The dreams of independence have turned into nightmares of coloniality, state captivity, corruption, poverty, disease and misery at a large scale. Africans presently know it well that political independence and the end of juridical colonialism do not mean the end of coloniality, imperialism, domination, exploitation and misery.
The born-free and the 2000 generations
The Africans that were born after the independence of their countries from colonialism were a special group. They mostly did not want to be bothered about stories about colonialism or tales of liberation struggles and independence.
They did not understand why some old men were called heroes. I once supervised a student whose dissertation sought to argue that the Freedom Charter of 1955 in South Africa was a boring sell-out document that was actually drafted by some white people who gave it to some black figure heads that became publicly known as the authors. She believed that the Truth and Reconciliation Commission process was actually a political auction where black politicians and religious leaders sold black people to the lowest bidders in the white population.
The whole idea of Mandela spending 27 years in jail was a ruse as the man was actually at school where he was taught by white instructors how to take care of white interests and tender to white egos as South African president. What should have happened at the end of apartheid is that white people should have evacuated their homes for black people to move from Tembisa, Soweto, Mamelodi and Soshanguve to live in the palatial houses in Sandton, Houghton Park, Silver Lakes and Meyerspark, she argued. Of the 2000 generation one must right very little because very little, politically, is known of it.
One of the lot walked late and slowly into a seminar room I was presenting in, wearing the shortest shorts and biggest T-shirt in town, written: “Don’t Grow Up, it’s a Trap.” For this generation the political is personal and the personal is political, life is about the individual and nothing more. Stories about slavery, colonialism and imperialism belong to the genre for myths, legends and folktales to this tribe that believes that the true heroes are movie actors, rappers and cartoon characters.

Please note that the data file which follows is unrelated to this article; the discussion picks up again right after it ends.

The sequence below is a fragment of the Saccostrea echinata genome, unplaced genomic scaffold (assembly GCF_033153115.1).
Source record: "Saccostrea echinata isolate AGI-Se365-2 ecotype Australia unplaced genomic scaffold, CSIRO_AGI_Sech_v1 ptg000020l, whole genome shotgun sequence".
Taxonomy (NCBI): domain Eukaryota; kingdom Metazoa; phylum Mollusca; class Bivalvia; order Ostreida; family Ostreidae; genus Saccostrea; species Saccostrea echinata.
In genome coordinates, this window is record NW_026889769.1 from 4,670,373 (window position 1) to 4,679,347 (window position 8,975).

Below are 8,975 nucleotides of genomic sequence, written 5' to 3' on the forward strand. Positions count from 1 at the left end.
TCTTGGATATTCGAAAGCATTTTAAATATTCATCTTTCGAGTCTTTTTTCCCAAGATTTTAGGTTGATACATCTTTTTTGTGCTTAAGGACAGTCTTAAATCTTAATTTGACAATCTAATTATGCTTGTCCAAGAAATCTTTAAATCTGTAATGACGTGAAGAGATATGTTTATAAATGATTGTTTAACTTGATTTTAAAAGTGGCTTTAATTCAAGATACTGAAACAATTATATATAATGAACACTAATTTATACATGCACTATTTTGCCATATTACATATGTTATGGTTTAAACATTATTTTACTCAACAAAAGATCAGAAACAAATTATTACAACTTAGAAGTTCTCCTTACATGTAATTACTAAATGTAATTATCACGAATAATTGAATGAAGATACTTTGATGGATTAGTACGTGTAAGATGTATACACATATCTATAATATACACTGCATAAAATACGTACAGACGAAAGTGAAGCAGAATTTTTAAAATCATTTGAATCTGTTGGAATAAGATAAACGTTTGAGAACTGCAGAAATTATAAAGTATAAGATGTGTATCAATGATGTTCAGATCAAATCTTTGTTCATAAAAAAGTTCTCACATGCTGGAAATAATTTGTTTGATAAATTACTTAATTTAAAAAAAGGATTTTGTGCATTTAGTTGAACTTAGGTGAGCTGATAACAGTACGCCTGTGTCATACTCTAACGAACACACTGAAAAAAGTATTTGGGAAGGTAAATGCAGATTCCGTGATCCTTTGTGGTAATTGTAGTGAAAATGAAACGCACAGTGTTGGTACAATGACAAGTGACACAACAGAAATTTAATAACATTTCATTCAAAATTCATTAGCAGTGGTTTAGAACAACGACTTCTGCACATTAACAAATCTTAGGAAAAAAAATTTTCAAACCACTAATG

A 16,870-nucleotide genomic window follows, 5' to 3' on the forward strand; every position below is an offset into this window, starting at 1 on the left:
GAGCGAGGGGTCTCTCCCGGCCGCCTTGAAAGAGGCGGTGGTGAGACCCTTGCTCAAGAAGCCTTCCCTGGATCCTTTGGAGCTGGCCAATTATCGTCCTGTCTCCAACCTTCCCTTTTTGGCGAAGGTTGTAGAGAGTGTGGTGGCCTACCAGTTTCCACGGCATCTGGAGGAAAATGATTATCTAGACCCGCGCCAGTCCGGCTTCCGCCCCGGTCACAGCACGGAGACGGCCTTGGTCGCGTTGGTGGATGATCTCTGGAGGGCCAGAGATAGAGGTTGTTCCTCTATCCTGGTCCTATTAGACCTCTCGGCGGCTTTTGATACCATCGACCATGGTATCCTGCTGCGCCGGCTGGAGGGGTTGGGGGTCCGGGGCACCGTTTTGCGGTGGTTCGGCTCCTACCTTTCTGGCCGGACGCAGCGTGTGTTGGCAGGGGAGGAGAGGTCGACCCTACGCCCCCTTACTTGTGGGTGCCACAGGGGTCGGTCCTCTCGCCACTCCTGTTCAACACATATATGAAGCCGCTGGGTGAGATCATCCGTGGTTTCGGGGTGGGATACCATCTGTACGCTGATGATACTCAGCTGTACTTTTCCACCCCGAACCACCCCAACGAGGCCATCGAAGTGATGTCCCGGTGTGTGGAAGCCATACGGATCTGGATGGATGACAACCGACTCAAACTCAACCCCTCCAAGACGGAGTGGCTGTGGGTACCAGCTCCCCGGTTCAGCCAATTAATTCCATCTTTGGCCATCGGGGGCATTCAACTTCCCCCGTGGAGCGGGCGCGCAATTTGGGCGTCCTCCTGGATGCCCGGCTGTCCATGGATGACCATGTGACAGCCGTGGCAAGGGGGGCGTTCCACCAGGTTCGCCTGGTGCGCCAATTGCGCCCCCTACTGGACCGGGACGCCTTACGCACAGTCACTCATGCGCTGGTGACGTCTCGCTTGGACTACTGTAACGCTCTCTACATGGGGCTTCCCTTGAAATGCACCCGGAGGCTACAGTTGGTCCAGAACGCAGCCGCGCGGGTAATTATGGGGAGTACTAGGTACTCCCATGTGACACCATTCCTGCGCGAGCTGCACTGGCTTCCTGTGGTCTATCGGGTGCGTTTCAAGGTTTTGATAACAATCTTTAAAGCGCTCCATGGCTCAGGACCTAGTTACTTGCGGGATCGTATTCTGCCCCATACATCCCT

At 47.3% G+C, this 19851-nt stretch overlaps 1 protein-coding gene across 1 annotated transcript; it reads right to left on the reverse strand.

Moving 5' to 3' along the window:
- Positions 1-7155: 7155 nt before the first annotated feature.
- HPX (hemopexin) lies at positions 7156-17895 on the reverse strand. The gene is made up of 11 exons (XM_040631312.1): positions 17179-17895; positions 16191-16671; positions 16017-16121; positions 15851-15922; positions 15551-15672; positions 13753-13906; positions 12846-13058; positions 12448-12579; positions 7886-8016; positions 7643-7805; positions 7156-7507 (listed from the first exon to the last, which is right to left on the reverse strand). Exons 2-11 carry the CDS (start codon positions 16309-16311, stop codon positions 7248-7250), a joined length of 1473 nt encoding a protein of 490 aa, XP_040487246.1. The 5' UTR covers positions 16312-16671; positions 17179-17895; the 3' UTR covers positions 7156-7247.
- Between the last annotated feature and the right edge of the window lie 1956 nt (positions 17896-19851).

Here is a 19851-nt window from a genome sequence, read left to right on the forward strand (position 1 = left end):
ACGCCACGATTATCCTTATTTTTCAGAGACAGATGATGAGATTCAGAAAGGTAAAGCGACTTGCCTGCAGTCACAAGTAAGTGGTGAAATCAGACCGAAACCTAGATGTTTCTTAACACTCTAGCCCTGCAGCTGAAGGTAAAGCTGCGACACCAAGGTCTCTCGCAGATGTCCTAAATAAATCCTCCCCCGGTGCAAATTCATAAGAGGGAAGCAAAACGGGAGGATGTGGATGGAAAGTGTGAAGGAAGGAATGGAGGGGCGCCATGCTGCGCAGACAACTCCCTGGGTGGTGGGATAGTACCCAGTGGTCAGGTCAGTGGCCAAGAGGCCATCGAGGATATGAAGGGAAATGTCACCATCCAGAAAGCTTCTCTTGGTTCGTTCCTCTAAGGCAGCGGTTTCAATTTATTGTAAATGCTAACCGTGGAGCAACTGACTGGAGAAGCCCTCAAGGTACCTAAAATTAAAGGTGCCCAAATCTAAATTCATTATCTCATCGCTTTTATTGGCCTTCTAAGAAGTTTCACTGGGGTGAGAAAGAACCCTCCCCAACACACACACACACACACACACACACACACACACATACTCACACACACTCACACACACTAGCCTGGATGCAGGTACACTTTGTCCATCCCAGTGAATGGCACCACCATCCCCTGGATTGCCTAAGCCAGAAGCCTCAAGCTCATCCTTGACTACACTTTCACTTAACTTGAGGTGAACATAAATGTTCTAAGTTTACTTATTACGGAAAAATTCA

Defending the lost causes
On hearing such words as “revolution” and “liberation” the born free and the 2000 generation members contemplate suicide in sheer boredom. The words revolution and liberation have lost their political juice amongst the youths of the Global South that do not want to recognise the difference between colonialists and any political leaders. They tend to think that we are long done with slavery, colonialism, imperialism and coloniality.
That colonialism, slavery, imperialism and coloniality are not done with us is not a subject of interest to the youths of now. Ridding on the exalted Fourth Industrial Revolution vogue, the youths of the present, live virtual lives that are punctuated with memes and other objects of high fantasy deep imagination.
That each generation has its cause to discover, to honour or to betray it as Frantz Fanon said is lost to this brave generation. Yet this is the generation that has inherited the weight of all the problems of previous generations and might have no future to talk about or to see if things political and economic do not radically change in the world. Revolution and liberation are still grand-narratives to be thought of and spoken about. That the previous generations have been defeated or have betrayed their cause does not mean that the newly born should not lose their innocence in politics and the struggle for liberation.
Cetshwayo Zindabazezwe Mabhena writes from Gezina, Pretoria, in South Africa. Contacts: [email protected]